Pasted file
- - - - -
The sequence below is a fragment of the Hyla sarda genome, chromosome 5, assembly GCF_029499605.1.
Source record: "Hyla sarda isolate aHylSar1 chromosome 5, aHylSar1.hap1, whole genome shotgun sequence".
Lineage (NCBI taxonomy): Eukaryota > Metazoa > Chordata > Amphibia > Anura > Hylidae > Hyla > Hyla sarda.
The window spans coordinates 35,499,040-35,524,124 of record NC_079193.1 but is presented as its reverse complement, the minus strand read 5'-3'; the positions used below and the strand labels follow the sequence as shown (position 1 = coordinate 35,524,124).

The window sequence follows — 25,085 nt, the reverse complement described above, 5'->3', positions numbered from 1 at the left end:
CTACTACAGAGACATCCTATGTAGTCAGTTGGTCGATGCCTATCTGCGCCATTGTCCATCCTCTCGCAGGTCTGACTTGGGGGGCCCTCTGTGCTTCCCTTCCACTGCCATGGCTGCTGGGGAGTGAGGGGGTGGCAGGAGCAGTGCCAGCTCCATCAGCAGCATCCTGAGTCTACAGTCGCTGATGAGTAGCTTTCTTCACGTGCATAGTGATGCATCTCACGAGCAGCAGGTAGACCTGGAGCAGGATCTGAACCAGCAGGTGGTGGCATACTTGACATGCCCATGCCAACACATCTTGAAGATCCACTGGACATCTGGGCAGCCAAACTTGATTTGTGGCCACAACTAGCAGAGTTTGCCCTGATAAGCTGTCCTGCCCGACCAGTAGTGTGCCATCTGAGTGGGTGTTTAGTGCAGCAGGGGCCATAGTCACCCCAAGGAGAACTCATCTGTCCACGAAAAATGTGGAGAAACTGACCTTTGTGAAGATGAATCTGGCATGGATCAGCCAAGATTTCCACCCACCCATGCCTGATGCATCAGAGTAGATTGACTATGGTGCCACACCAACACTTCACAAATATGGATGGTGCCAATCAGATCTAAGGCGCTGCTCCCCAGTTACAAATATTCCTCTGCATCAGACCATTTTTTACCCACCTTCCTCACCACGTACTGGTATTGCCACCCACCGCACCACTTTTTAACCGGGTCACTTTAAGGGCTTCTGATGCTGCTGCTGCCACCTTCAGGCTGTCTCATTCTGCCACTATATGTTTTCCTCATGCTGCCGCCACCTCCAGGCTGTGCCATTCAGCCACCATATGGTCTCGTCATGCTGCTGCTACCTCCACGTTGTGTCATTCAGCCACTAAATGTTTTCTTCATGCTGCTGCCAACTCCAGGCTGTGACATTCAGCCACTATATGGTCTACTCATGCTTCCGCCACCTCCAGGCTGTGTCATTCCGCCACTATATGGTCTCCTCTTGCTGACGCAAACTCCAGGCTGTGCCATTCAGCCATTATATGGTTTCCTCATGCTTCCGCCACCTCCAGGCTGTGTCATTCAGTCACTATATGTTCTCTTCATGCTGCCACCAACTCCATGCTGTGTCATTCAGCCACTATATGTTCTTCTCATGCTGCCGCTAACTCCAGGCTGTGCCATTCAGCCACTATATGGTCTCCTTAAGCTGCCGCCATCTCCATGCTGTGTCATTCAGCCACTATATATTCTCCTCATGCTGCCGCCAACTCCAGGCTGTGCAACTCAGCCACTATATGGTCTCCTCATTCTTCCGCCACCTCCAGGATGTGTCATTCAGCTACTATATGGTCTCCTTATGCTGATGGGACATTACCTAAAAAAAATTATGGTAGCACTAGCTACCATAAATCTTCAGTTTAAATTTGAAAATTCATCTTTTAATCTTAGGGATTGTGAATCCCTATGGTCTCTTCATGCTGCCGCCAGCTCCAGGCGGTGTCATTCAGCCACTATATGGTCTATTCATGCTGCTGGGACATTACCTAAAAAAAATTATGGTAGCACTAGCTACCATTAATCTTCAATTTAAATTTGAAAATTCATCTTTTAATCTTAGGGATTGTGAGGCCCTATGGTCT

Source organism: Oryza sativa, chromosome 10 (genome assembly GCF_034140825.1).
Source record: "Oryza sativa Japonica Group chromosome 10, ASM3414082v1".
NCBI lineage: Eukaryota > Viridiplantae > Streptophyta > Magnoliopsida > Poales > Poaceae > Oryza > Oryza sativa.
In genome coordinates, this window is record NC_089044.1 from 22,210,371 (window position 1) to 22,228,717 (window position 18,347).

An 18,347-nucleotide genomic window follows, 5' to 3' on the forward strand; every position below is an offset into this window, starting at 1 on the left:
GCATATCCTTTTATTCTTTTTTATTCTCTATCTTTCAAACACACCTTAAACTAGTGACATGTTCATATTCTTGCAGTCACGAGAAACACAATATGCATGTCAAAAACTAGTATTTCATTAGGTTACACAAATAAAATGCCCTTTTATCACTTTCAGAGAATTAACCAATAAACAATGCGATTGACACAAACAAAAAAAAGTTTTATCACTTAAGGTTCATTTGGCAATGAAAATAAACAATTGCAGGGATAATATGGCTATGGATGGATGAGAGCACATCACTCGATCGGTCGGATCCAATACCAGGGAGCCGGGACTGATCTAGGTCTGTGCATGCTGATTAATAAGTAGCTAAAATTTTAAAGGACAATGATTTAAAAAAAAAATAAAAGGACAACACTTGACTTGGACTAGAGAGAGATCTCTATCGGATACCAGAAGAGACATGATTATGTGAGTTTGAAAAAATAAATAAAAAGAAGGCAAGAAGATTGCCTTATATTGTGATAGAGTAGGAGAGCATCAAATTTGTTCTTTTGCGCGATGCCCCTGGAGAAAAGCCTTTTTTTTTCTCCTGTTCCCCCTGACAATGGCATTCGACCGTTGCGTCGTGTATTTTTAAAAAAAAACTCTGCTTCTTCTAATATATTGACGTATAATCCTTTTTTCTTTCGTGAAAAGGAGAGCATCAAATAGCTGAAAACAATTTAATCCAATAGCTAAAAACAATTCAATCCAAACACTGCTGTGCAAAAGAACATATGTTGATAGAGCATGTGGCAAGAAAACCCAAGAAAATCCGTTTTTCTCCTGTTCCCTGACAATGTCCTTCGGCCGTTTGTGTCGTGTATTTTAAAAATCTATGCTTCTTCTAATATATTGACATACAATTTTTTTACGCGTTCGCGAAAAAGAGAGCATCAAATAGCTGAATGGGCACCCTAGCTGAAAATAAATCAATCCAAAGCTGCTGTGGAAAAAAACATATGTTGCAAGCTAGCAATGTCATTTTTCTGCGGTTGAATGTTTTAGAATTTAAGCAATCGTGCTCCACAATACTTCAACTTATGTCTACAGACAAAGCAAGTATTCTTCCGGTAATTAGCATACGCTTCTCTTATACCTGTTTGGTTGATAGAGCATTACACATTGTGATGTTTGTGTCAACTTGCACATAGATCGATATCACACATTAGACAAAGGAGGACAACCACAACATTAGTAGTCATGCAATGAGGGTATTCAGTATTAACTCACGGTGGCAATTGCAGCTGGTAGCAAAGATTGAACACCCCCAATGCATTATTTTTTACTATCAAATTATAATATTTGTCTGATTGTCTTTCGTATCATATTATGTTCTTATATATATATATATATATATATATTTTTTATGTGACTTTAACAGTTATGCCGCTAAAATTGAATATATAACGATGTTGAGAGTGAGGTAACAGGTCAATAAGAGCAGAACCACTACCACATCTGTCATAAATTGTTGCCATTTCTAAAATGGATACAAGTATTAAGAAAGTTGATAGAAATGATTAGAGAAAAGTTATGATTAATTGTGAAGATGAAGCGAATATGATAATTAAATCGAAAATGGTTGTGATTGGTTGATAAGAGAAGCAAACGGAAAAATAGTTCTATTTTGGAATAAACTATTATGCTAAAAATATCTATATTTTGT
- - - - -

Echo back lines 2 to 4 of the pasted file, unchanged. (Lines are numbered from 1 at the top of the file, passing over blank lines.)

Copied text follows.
Source record: "Hyla sarda isolate aHylSar1 chromosome 5, aHylSar1.hap1, whole genome shotgun sequence".
Lineage (NCBI taxonomy): Eukaryota > Metazoa > Chordata > Amphibia > Anura > Hylidae > Hyla > Hyla sarda.
The window spans coordinates 35,499,040-35,524,124 of record NC_079193.1 but is presented as its reverse complement, the minus strand read 5'-3'; the positions used below and the strand labels follow the sequence as shown (position 1 = coordinate 35,524,124).